Stream, how to watch, wickets, Mitchell Starc 300, Gabba updates

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This Test match could be over in a matter of hours.

The Proteas are crumbling at the Gabba, reeling at 7-66 at tea on day two with scores level.

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Australian captain Pat Cummins struck almost immediately after the lunch break, removing South African opener Sarel Erwee for 3 with a delivery that jagged away and caught the outside edge.

Cameron Green leapt into the air and caught the Kookaburra three metres above the turf. If anyone else was fielding there, it would have gone to the boundary rope.

“They are in dire straits, South Africa,” former Australian wicketkeeper Adam Gilchrist said on Fox Cricket.

Temba Bavuma and Khaya Zondo combined for a 44-run partnership for the fourth wicket to steady the ship before the former was bamboozled by Nathan Lyon for 29.

The following over, cult hero Scott Boland joined the party.

Proteas wicketkeeper Kyle Verreynne tentatively prodded at a full delivery on off stump that was edged towards Stere Smith at second slip.

And two deliveries later, Boland knocked over all-rounder Marco Jansen for a second-ball duck with an absolute gem that seamed away and crashed into the off stump.

It marked the fifth time in his five-Test career that Boland has taken multiple wickets in an over.

Suddenly, it was entirely feasible that Australia wouldn’t need to bat again.

MATCH CENTRE: Scorecards, stats, commentary and more!

‘LITERALLY IMPOSSIBLE’: Starc cements status as Australia cricket legend with trademark dismissal

Earlier on Sunday morning, Australia lost its final five wickets in quick succession, with South Africa’s seamers skittling the middle order at the Gabba.

The hosts ultimately posted 218, giving them a vital first-innings lead of 66 runs.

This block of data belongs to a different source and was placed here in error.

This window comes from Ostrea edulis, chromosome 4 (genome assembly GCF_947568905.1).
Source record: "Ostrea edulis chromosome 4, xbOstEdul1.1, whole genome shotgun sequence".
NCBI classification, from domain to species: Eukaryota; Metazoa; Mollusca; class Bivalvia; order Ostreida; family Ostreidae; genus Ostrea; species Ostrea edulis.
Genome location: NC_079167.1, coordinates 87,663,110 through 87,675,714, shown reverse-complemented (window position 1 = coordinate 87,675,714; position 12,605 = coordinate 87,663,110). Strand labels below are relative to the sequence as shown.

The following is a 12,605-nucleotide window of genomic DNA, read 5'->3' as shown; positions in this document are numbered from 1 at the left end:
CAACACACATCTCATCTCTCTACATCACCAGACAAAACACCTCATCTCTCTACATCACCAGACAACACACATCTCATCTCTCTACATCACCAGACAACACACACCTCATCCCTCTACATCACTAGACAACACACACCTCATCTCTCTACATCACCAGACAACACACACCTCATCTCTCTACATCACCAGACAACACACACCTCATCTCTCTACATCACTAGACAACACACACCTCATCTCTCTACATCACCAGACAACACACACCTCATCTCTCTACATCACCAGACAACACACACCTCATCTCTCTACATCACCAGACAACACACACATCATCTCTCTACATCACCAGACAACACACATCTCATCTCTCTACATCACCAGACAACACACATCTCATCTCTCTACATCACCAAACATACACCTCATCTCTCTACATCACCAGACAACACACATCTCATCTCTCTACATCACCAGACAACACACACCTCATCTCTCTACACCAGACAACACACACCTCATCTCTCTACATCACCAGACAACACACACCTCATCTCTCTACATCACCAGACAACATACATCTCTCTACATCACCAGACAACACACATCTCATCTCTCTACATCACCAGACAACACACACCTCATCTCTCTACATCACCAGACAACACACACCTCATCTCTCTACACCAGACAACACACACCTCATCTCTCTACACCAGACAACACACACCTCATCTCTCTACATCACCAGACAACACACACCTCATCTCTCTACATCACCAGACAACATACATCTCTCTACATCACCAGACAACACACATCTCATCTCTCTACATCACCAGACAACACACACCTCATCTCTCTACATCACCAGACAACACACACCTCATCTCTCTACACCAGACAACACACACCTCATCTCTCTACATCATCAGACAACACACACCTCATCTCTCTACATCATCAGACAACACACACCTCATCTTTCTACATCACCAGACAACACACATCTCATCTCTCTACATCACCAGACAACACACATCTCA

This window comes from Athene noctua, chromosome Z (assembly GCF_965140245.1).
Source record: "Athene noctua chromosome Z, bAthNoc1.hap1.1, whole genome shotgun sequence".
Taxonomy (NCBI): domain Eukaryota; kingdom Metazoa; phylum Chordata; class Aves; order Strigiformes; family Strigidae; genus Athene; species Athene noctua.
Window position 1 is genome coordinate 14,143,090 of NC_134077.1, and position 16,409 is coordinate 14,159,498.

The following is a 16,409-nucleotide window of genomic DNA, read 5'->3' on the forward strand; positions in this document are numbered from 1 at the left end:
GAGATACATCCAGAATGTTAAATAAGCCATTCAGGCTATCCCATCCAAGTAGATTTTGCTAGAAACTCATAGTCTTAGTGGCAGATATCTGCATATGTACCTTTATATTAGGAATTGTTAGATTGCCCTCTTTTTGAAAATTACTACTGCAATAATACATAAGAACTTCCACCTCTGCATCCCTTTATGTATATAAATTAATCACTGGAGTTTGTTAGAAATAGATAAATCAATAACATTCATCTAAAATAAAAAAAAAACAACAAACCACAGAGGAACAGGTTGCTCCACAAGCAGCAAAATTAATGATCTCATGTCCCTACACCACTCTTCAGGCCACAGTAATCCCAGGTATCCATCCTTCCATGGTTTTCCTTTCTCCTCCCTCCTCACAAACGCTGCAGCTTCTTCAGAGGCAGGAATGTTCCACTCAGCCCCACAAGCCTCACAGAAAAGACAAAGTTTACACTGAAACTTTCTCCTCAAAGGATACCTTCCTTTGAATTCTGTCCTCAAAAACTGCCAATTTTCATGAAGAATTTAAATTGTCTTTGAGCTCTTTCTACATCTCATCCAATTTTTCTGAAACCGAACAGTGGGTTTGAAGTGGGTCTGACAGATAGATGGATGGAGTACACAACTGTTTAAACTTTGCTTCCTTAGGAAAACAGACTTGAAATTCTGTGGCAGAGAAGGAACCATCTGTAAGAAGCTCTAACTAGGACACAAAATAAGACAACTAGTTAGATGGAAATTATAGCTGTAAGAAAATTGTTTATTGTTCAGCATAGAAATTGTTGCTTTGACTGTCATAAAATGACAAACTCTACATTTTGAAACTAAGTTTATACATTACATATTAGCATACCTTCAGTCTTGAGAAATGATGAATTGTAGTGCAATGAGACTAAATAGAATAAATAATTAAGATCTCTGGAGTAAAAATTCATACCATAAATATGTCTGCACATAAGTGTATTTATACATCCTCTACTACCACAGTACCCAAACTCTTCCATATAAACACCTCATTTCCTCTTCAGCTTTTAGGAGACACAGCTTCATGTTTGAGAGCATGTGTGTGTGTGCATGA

But the Proteas crumbled in reply, with South Africa falling to 2-3 after Cummins trapped rival skipper Dean Elgar lbw.

Elgar reviewed but ball-tracking had the ball clipping the bails by the barest of margins.

The following over saw Mitchell Starc take his 300th Test wicket with a wonderball that split Rassie van der Dussen in two and skittled his stumps in stunning fashion.

“You are witnessing one of the greats,” Adam Gilchrist said in commentary.

Starc is only the seventh Australian to pass the milestone, joining legends Shane Warne, Glenn McGrath, Nathan Lyon, Dennis Lillee, Mitchell Johnson and Brett Lee.

The left-armer snared No. 301 later in the afternoon session, with Keshav Maharaj edging behind for 16.

TALKING POINTS: Adam Gilchrist 2.0 emerges after ‘nasty’ moment proves David Warner is frazzled

DAY ONE: ‘Travball’ leaves SA ‘shell-shocked’ … but late twist hurts Aus after chaotic 15-wicket day

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Australia XI: David Warner, Usman Khawaja, Marnus Labuschagne, Steve Smith, Travis Head, Cameron Green, Alex Carey (wk), Pat Cummins (c), Mitchell Starc, Nathan Lyon, Scott Boland

South Africa XI: Dean Elgar (c), Sarel Erwee, Rassie van der Dussen, Temba Bavuma, Khaya Zondo, Kyle Verreynne (wk), Marco Jansen, Keshav Maharaj, Kagiso Rabada, Anrich Nortje, Lungi Ngidi

Follow all the action from Day One of the First Test between Australia and South Africa in our LIVE BLOG below!